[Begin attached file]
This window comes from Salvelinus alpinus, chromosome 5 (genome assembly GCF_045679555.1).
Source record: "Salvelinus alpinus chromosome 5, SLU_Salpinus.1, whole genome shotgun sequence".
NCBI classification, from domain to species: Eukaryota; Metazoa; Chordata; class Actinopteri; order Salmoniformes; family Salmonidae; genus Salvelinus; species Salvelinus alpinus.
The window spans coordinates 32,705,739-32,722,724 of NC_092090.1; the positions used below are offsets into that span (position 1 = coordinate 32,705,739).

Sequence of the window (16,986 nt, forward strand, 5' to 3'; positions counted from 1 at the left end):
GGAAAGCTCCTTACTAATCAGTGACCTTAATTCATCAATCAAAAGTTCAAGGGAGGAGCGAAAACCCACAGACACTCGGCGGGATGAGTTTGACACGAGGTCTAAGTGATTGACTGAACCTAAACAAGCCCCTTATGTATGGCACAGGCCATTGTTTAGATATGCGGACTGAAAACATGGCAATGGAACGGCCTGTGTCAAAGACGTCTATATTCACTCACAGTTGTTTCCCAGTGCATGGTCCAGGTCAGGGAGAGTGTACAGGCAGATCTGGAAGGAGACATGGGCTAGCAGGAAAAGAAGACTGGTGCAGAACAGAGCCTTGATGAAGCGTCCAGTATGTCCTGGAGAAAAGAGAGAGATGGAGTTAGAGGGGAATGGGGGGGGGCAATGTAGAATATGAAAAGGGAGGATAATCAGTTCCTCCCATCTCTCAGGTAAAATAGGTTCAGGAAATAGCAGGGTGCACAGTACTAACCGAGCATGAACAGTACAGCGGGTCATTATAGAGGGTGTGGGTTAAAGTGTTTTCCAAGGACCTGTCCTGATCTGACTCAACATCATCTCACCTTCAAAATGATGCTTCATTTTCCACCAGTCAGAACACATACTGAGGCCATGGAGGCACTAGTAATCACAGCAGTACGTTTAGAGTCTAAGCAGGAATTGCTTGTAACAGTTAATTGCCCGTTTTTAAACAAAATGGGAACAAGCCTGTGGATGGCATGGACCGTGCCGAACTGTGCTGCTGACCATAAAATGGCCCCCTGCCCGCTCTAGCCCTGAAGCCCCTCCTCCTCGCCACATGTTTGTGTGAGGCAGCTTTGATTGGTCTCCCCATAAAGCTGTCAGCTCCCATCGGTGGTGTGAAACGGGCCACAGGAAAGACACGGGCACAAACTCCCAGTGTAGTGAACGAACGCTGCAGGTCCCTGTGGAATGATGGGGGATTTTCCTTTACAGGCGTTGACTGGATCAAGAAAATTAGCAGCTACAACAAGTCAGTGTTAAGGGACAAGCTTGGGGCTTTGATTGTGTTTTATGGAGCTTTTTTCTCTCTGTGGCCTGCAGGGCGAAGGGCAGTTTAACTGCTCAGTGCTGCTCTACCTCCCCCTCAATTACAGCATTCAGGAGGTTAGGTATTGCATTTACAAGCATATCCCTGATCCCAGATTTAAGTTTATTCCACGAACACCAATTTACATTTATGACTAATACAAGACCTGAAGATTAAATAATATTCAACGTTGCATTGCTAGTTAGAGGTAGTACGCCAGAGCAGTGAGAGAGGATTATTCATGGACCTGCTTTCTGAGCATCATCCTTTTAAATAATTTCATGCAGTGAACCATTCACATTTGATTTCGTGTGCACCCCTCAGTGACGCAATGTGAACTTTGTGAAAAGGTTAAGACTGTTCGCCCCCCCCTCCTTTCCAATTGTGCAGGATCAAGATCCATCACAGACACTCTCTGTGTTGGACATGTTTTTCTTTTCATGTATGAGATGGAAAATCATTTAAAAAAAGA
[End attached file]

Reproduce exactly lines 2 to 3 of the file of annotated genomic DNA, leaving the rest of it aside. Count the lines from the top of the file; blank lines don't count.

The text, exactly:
Source record: "Salvelinus alpinus chromosome 5, SLU_Salpinus.1, whole genome shotgun sequence".
NCBI classification, from domain to species: Eukaryota; Metazoa; Chordata; class Actinopteri; order Salmoniformes; family Salmonidae; genus Salvelinus; species Salvelinus alpinus.